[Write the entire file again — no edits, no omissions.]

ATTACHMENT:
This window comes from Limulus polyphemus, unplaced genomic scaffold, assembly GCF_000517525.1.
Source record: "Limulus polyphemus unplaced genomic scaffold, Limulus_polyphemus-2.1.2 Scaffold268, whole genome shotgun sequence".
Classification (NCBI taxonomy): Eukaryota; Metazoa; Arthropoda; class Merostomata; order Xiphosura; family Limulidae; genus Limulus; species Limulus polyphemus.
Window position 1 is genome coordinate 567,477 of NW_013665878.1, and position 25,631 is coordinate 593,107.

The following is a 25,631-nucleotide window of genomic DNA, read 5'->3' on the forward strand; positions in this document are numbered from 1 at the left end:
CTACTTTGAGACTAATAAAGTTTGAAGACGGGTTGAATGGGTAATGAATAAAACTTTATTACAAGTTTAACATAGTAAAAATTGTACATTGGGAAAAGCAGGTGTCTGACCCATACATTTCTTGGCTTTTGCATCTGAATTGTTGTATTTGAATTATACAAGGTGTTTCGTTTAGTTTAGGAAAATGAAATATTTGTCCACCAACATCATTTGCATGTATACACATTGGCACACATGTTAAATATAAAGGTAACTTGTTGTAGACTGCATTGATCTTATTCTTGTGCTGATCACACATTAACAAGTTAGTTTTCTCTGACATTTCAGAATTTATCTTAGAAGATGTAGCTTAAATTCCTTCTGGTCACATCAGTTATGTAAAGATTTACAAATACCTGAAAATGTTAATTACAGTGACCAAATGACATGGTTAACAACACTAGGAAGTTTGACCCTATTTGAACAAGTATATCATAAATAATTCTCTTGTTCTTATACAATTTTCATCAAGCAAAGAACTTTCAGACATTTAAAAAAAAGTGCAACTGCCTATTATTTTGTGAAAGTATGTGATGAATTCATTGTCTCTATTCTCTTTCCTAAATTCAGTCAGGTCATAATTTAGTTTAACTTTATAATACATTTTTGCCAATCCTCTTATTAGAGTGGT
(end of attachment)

This window comes from Limulus polyphemus, unplaced genomic scaffold, assembly GCF_000517525.1.
Source record: "Limulus polyphemus unplaced genomic scaffold, Limulus_polyphemus-2.1.2 Scaffold268, whole genome shotgun sequence".
Classification (NCBI taxonomy): Eukaryota; Metazoa; Arthropoda; class Merostomata; order Xiphosura; family Limulidae; genus Limulus; species Limulus polyphemus.
Window position 1 is genome coordinate 567,477 of NW_013665878.1, and position 25,631 is coordinate 593,107.

The following is a 25,631-nucleotide window of genomic DNA, read 5'->3' on the forward strand; positions in this document are numbered from 1 at the left end:
CTACTTTGAGACTAATAAAGTTTGAAGACGGGTTGAATGGGTAATGAATAAAACTTTATTACAAGTTTAACATAGTAAAAATTGTACATTGGGAAAAGCAGGTGTCTGACCCATACATTTCTTGGCTTTTGCATCTGAATTGTTGTATTTGAATTATACAAGGTGTTTCGTTTAGTTTAGGAAAATGAAATATTTGTCCACCAACATCATTTGCATGTATACACATTGGCACACATGTTAAATATAAAGGTAACTTGTTGTAGACTGCATTGATCTTATTCTTGTGCTGATCACACATTAACAAGTTAGTTTTCTCTGACATTTCAGAATTTATCTTAGAAGATGTAGCTTAAATTCCTTCTGGTCACATCAGTTATGTAAAGATTTACAAATACCTGAAAATGTTAATTACAGTGACCAAATGACATGGTTAACAACACTAGGAAGTTTGACCCTATTTGAACAAGTATATCATAAATAATTCTCTTGTTCTTATACAATTTTCATCAAGCAAAGAACTTTCAGACATTTAAAAAAAAGTGCAACTGCCTATTATTTTGTGAAAGTATGTGATGAATTCATTGTCTCTATTCTCTTTCCTAAATTCAGTCAGGTCATAATTTAGTTTAACTTTATAATACATTTTTGCCAATCCTCTTATTAGAGTGGT